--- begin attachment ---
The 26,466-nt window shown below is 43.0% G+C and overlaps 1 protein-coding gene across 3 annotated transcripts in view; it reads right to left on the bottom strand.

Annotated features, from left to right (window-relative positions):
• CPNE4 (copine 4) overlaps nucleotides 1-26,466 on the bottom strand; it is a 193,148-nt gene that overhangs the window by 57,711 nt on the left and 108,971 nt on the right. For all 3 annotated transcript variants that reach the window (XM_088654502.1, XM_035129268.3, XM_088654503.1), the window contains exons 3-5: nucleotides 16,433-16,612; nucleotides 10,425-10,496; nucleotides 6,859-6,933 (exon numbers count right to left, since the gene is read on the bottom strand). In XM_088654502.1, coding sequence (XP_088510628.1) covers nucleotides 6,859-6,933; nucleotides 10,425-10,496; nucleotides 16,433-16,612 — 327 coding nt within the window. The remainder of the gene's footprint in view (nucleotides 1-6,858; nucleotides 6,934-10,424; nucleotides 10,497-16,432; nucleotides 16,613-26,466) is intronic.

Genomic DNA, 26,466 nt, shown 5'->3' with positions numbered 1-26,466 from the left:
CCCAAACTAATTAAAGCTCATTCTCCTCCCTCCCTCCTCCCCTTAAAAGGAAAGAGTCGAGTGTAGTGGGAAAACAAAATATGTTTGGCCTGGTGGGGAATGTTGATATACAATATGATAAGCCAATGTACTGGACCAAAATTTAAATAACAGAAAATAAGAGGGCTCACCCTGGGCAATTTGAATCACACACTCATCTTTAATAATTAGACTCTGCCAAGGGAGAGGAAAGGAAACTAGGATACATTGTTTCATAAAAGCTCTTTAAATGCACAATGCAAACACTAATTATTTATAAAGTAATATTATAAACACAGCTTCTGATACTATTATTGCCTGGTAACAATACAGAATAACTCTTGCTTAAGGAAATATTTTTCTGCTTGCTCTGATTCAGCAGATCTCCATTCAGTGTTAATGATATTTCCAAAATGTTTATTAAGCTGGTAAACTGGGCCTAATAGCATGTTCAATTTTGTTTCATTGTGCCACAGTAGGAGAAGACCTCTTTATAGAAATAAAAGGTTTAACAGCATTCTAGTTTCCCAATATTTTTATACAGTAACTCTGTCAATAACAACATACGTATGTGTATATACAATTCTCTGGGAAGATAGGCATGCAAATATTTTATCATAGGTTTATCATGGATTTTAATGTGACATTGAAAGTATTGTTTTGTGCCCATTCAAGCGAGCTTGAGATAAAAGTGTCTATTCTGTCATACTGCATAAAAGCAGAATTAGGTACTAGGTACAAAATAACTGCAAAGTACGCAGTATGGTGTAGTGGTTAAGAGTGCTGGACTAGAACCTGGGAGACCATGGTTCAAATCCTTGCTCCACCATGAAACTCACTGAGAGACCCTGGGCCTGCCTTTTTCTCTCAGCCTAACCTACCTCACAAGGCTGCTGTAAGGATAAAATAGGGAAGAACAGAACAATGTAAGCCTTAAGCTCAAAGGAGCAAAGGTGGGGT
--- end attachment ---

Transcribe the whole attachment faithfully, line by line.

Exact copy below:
The 26,466-nt window shown below is 43.0% G+C and overlaps 1 protein-coding gene across 3 annotated transcripts in view; it reads right to left on the bottom strand.

Annotated features, from left to right (window-relative positions):
• CPNE4 (copine 4) overlaps nucleotides 1-26,466 on the bottom strand; it is a 193,148-nt gene that overhangs the window by 57,711 nt on the left and 108,971 nt on the right. For all 3 annotated transcript variants that reach the window (XM_088654502.1, XM_035129268.3, XM_088654503.1), the window contains exons 3-5: nucleotides 16,433-16,612; nucleotides 10,425-10,496; nucleotides 6,859-6,933 (exon numbers count right to left, since the gene is read on the bottom strand). In XM_088654502.1, coding sequence (XP_088510628.1) covers nucleotides 6,859-6,933; nucleotides 10,425-10,496; nucleotides 16,433-16,612 — 327 coding nt within the window. The remainder of the gene's footprint in view (nucleotides 1-6,858; nucleotides 6,934-10,424; nucleotides 10,497-16,432; nucleotides 16,613-26,466) is intronic.

Genomic DNA, 26,466 nt, shown 5'->3' with positions numbered 1-26,466 from the left:
CCCAAACTAATTAAAGCTCATTCTCCTCCCTCCCTCCTCCCCTTAAAAGGAAAGAGTCGAGTGTAGTGGGAAAACAAAATATGTTTGGCCTGGTGGGGAATGTTGATATACAATATGATAAGCCAATGTACTGGACCAAAATTTAAATAACAGAAAATAAGAGGGCTCACCCTGGGCAATTTGAATCACACACTCATCTTTAATAATTAGACTCTGCCAAGGGAGAGGAAAGGAAACTAGGATACATTGTTTCATAAAAGCTCTTTAAATGCACAATGCAAACACTAATTATTTATAAAGTAATATTATAAACACAGCTTCTGATACTATTATTGCCTGGTAACAATACAGAATAACTCTTGCTTAAGGAAATATTTTTCTGCTTGCTCTGATTCAGCAGATCTCCATTCAGTGTTAATGATATTTCCAAAATGTTTATTAAGCTGGTAAACTGGGCCTAATAGCATGTTCAATTTTGTTTCATTGTGCCACAGTAGGAGAAGACCTCTTTATAGAAATAAAAGGTTTAACAGCATTCTAGTTTCCCAATATTTTTATACAGTAACTCTGTCAATAACAACATACGTATGTGTATATACAATTCTCTGGGAAGATAGGCATGCAAATATTTTATCATAGGTTTATCATGGATTTTAATGTGACATTGAAAGTATTGTTTTGTGCCCATTCAAGCGAGCTTGAGATAAAAGTGTCTATTCTGTCATACTGCATAAAAGCAGAATTAGGTACTAGGTACAAAATAACTGCAAAGTACGCAGTATGGTGTAGTGGTTAAGAGTGCTGGACTAGAACCTGGGAGACCATGGTTCAAATCCTTGCTCCACCATGAAACTCACTGAGAGACCCTGGGCCTGCCTTTTTCTCTCAGCCTAACCTACCTCACAAGGCTGCTGTAAGGATAAAATAGGGAAGAACAGAACAATGTAAGCCTTAAGCTCAAAGGAGCAAAGGTGGGGT